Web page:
Tuesday, March 12, 2013

Political and economic institutions

Underdevelopment is an albatross in our neck especially when the hierarchy in our institutions can dictate and preserve the rules that perpetuate underdevelopment – and that is the story of Juan de la Cruz? And beyond our political and economic institutions we have to recognize the role and influence the church has played in our life and history as a people? The poor have no choice and find the church a haven if not provider, e.g., Catholic Charities – together with government, e.g., CCT – even of their basic physiological needs. But as we get more exposed to the outside world, including the realization that our neighbors enjoy greener pastures, the weaknesses of our institutions come to the fore? For example, is the passage of the RH law a manifestation of the waning influence of the church? [In Eastern Europe they came to the conclusion that Soviet rule had played such a mind-game on them – that reality was lost to them – when they finally understood that neighbors were more progressive and developed. Early on inequality had brought about socialism and communism to Europe that later spawned the Soviet empire.]

For good or ill it's again an election year and that means 2013 will see continued higher levels of consumption. We know full well that beyond direct-election spending that elevates consumption, vote-buying also does? And then, again, the poor have no choice but to be subservient? But what is the source of the "pot"? For incumbents access to government coffers is one source and for candidates in general the goodness of industry is another? And when all is said and done, we’re back to normal: our hierarchal system and structure is reinforced and perpetuated. Simply, the people especially the poor – comprising roughly half of our households – would be subservient to the political institutions with the latter beholden to their benefactors. Wittingly or unwittingly we have turned our institutions inherently weak to even expect good governance to thrive and flourish – nor for industry to be world-beaters and strongly drive a free-market system.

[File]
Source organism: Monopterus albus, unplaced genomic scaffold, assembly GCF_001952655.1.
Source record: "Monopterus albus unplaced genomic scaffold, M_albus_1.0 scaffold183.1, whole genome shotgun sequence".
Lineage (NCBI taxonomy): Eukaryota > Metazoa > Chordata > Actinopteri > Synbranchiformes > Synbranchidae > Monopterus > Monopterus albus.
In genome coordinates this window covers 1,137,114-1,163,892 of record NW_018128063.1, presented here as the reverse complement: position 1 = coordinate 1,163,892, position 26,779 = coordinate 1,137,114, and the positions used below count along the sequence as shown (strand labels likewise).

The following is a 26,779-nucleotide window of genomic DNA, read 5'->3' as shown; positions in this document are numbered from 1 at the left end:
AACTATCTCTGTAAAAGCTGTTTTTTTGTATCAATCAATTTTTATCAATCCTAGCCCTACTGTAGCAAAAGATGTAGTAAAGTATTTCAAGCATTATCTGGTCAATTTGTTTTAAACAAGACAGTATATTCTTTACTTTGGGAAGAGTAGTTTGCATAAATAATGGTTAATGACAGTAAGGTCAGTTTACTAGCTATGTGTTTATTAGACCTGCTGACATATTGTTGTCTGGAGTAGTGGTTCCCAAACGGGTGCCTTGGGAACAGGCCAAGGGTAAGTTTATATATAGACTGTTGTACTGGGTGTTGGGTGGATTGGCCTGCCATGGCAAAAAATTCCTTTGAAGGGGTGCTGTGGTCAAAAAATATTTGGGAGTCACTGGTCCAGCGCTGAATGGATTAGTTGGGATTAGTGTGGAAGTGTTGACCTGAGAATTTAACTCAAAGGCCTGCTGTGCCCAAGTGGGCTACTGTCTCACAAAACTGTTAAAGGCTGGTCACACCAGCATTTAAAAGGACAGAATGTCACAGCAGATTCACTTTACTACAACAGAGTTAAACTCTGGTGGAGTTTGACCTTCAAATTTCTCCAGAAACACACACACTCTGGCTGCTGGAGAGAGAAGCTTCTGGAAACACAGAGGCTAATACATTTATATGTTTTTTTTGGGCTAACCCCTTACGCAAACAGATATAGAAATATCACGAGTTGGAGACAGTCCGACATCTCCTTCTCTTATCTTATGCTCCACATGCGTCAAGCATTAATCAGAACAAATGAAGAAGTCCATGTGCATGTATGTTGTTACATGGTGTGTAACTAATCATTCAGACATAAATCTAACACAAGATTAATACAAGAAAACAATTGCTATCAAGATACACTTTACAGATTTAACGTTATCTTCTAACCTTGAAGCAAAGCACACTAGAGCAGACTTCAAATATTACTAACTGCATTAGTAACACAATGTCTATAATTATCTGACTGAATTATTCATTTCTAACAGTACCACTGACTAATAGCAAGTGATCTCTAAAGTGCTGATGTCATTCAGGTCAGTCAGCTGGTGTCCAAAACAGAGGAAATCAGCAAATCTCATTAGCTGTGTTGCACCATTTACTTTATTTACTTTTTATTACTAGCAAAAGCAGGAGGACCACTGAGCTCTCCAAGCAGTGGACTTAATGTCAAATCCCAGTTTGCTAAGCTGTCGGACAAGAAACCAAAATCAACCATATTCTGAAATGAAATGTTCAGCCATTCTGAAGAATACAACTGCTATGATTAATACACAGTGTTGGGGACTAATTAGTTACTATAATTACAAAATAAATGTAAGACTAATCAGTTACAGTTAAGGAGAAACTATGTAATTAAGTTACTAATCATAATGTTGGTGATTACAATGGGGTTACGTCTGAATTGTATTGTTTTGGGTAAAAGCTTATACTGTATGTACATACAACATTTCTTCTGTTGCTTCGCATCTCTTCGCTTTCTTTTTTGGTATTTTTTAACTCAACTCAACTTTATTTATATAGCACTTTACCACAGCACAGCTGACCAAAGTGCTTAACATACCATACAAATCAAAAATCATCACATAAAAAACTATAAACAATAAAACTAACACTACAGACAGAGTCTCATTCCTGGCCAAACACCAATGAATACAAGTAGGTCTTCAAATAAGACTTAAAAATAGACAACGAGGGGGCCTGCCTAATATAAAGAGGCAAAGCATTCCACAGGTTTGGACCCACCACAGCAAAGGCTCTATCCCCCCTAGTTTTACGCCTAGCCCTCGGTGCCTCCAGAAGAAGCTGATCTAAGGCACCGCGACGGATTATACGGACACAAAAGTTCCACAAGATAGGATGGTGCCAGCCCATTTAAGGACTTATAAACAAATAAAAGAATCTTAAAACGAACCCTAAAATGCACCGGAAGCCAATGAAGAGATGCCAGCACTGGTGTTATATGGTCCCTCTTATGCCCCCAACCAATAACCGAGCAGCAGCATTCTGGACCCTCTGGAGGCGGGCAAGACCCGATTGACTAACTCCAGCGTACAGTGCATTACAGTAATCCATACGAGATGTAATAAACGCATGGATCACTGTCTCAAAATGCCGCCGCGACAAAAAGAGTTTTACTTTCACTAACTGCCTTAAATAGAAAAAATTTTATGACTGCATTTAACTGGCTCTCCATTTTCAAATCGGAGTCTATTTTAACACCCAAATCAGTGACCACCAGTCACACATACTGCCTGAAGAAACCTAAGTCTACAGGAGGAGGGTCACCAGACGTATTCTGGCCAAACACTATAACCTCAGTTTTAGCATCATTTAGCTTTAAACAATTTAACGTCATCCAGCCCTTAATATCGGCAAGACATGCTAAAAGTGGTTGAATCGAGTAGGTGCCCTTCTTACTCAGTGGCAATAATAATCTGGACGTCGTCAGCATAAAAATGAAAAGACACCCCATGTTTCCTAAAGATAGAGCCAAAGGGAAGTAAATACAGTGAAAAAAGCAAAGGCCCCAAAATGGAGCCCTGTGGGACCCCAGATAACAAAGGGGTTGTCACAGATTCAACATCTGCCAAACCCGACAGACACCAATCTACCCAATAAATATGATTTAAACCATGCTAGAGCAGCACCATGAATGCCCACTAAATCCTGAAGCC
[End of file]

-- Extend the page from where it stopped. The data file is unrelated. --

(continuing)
We have nurtured a system that is characterized by influence peddling and oligopoly and thus a very narrow and limited (political and economic) establishment. Until we break the back of this establishment we are only paying lip service to what we like to call an "inclusive economic system." An economic environment that is inclusive must be broad based to begin with – especially in the 21st century where the world has been globalized and thus the wide latitude available to nations and people that (through their own design) can leverage those options.

Unfortunately, Juan de la Cruz would rather invoke the myriad parameters he has carried through time – and proud of "Pinoy abilidad" which translates to equivocation or "having our cake and eating it too"? And for good measure these parameters have been woven into the banner of nationalism and patriotism and dyed with our unequivocal faith? Confusing? Precisely, because we equivocate when we shouldn’t yet are dogmatic like the curia – that even a cleric and trained theologian could sound less Catholic than Juan de la Cruz?

Nations fail when political and economic institutions have become well entrenched to protect the interests of the few. And if we continue to hedge on what an inclusive economic system demands, we would perpetuate a lopsided and shameful economy. To be sure, certain changes demand circumspection. But if we don't demonstrate political will, the rest of the world shall continue to leave us behind – especially that ASEAN is upon us. We are deluding ourselves, for example, if we celebrate election spending for its contributions to the economy instead of denouncing vote-buying.

Politics is meant to create strong institutions that would then pave the way for progressive economic institutions. But the kind of politics that consumes us is self-serving and what is institutionalized is influence peddling that comes hand in glove with oligopoly – and consequently not an inclusive economic system – thus the widening gap between the haves and the have-nots.  

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